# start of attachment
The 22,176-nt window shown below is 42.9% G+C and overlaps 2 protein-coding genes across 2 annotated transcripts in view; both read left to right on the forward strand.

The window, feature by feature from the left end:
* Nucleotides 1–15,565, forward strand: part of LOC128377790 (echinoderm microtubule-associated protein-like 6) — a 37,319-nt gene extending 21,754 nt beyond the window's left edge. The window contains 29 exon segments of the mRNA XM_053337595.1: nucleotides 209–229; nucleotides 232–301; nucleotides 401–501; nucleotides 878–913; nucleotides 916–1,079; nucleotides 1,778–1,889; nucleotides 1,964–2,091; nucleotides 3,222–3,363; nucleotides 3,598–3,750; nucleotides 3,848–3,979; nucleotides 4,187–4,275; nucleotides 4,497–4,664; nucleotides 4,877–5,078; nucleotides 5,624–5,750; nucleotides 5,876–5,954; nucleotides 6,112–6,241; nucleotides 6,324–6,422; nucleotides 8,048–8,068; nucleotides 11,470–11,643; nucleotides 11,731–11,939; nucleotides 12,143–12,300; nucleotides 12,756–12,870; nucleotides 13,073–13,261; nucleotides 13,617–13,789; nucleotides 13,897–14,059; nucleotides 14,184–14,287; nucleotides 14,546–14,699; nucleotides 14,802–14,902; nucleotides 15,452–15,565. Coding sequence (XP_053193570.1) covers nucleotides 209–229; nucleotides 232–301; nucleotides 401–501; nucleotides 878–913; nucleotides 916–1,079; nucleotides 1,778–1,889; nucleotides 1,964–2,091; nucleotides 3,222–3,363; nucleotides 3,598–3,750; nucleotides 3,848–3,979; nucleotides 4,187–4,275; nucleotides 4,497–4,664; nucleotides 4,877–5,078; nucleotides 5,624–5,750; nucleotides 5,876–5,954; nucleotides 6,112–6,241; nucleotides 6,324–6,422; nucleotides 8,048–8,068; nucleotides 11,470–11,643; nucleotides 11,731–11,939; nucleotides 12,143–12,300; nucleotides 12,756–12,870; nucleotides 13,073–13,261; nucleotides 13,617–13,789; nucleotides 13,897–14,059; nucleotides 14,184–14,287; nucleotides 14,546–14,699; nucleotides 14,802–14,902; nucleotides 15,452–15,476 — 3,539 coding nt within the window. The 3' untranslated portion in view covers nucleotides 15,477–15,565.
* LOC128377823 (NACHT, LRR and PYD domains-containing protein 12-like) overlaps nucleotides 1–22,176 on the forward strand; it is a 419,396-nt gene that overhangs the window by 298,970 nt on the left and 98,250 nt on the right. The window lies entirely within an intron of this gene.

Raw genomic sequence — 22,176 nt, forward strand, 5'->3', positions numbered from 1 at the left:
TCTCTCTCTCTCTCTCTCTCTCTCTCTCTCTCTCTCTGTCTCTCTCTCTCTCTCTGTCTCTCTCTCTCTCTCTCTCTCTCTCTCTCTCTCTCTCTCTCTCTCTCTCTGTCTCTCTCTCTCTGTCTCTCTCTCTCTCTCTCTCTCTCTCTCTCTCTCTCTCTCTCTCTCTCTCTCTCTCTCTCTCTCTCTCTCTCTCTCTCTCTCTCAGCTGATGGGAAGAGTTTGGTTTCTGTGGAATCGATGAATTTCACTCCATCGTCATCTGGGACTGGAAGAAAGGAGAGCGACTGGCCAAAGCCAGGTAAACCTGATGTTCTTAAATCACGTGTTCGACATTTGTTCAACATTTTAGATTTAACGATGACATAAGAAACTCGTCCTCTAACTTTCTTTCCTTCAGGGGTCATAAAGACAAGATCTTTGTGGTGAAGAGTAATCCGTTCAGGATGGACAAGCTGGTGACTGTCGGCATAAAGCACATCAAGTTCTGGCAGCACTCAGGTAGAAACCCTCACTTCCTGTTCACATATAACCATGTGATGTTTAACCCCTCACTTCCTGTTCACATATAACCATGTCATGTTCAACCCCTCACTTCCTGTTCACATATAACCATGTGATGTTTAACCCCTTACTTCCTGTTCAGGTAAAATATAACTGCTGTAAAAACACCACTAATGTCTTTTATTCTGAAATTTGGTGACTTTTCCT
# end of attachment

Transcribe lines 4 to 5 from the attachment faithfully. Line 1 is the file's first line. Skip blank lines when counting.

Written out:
* LOC128377823 (NACHT, LRR and PYD domains-containing protein 12-like) overlaps nucleotides 1–22,176 on the forward strand; it is a 419,396-nt gene that overhangs the window by 298,970 nt on the left and 98,250 nt on the right. The window lies entirely within an intron of this gene.

Raw genomic sequence — 22,176 nt, forward strand, 5'->3', positions numbered from 1 at the left: